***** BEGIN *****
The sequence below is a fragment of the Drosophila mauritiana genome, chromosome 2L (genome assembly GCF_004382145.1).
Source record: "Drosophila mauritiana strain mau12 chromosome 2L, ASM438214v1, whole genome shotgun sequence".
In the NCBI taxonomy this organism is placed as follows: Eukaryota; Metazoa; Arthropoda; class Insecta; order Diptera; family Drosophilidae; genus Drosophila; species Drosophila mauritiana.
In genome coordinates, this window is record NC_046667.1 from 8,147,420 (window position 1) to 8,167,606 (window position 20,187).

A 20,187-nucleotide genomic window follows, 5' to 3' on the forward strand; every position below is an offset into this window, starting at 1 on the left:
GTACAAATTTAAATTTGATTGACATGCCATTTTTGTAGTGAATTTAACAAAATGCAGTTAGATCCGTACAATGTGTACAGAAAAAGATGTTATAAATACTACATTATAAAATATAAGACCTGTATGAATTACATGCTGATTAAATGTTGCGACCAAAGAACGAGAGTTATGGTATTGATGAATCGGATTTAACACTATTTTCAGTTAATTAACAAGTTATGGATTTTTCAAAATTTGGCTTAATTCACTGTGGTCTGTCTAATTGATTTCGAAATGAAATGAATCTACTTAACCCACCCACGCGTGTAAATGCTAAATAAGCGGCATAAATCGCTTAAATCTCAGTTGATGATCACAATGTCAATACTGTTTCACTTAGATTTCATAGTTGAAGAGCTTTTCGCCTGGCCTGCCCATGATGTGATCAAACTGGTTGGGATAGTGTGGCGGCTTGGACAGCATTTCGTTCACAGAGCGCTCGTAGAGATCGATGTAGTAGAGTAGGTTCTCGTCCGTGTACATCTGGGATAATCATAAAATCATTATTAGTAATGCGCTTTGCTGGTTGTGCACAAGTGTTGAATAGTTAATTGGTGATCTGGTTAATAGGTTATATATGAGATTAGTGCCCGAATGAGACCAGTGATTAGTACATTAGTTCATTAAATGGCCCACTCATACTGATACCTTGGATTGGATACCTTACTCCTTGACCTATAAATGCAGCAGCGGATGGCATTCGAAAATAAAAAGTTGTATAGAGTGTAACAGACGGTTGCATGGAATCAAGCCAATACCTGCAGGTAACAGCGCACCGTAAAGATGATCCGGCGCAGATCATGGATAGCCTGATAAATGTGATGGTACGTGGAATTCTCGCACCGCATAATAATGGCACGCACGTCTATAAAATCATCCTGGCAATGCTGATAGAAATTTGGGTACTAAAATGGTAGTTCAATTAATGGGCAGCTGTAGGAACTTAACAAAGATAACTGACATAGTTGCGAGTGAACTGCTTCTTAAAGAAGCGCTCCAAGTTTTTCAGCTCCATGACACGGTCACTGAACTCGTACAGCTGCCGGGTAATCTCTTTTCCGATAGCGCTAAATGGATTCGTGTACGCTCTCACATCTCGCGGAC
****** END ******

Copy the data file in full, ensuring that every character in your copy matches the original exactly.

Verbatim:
The sequence below is a fragment of the Drosophila mauritiana genome, chromosome 2L (genome assembly GCF_004382145.1).
Source record: "Drosophila mauritiana strain mau12 chromosome 2L, ASM438214v1, whole genome shotgun sequence".
In the NCBI taxonomy this organism is placed as follows: Eukaryota; Metazoa; Arthropoda; class Insecta; order Diptera; family Drosophilidae; genus Drosophila; species Drosophila mauritiana.
In genome coordinates, this window is record NC_046667.1 from 8,147,420 (window position 1) to 8,167,606 (window position 20,187).

A 20,187-nucleotide genomic window follows, 5' to 3' on the forward strand; every position below is an offset into this window, starting at 1 on the left:
GTACAAATTTAAATTTGATTGACATGCCATTTTTGTAGTGAATTTAACAAAATGCAGTTAGATCCGTACAATGTGTACAGAAAAAGATGTTATAAATACTACATTATAAAATATAAGACCTGTATGAATTACATGCTGATTAAATGTTGCGACCAAAGAACGAGAGTTATGGTATTGATGAATCGGATTTAACACTATTTTCAGTTAATTAACAAGTTATGGATTTTTCAAAATTTGGCTTAATTCACTGTGGTCTGTCTAATTGATTTCGAAATGAAATGAATCTACTTAACCCACCCACGCGTGTAAATGCTAAATAAGCGGCATAAATCGCTTAAATCTCAGTTGATGATCACAATGTCAATACTGTTTCACTTAGATTTCATAGTTGAAGAGCTTTTCGCCTGGCCTGCCCATGATGTGATCAAACTGGTTGGGATAGTGTGGCGGCTTGGACAGCATTTCGTTCACAGAGCGCTCGTAGAGATCGATGTAGTAGAGTAGGTTCTCGTCCGTGTACATCTGGGATAATCATAAAATCATTATTAGTAATGCGCTTTGCTGGTTGTGCACAAGTGTTGAATAGTTAATTGGTGATCTGGTTAATAGGTTATATATGAGATTAGTGCCCGAATGAGACCAGTGATTAGTACATTAGTTCATTAAATGGCCCACTCATACTGATACCTTGGATTGGATACCTTACTCCTTGACCTATAAATGCAGCAGCGGATGGCATTCGAAAATAAAAAGTTGTATAGAGTGTAACAGACGGTTGCATGGAATCAAGCCAATACCTGCAGGTAACAGCGCACCGTAAAGATGATCCGGCGCAGATCATGGATAGCCTGATAAATGTGATGGTACGTGGAATTCTCGCACCGCATAATAATGGCACGCACGTCTATAAAATCATCCTGGCAATGCTGATAGAAATTTGGGTACTAAAATGGTAGTTCAATTAATGGGCAGCTGTAGGAACTTAACAAAGATAACTGACATAGTTGCGAGTGAACTGCTTCTTAAAGAAGCGCTCCAAGTTTTTCAGCTCCATGACACGGTCACTGAACTCGTACAGCTGCCGGGTAATCTCTTTTCCGATAGCGCTAAATGGATTCGTGTACGCTCTCACATCTCGCGGAC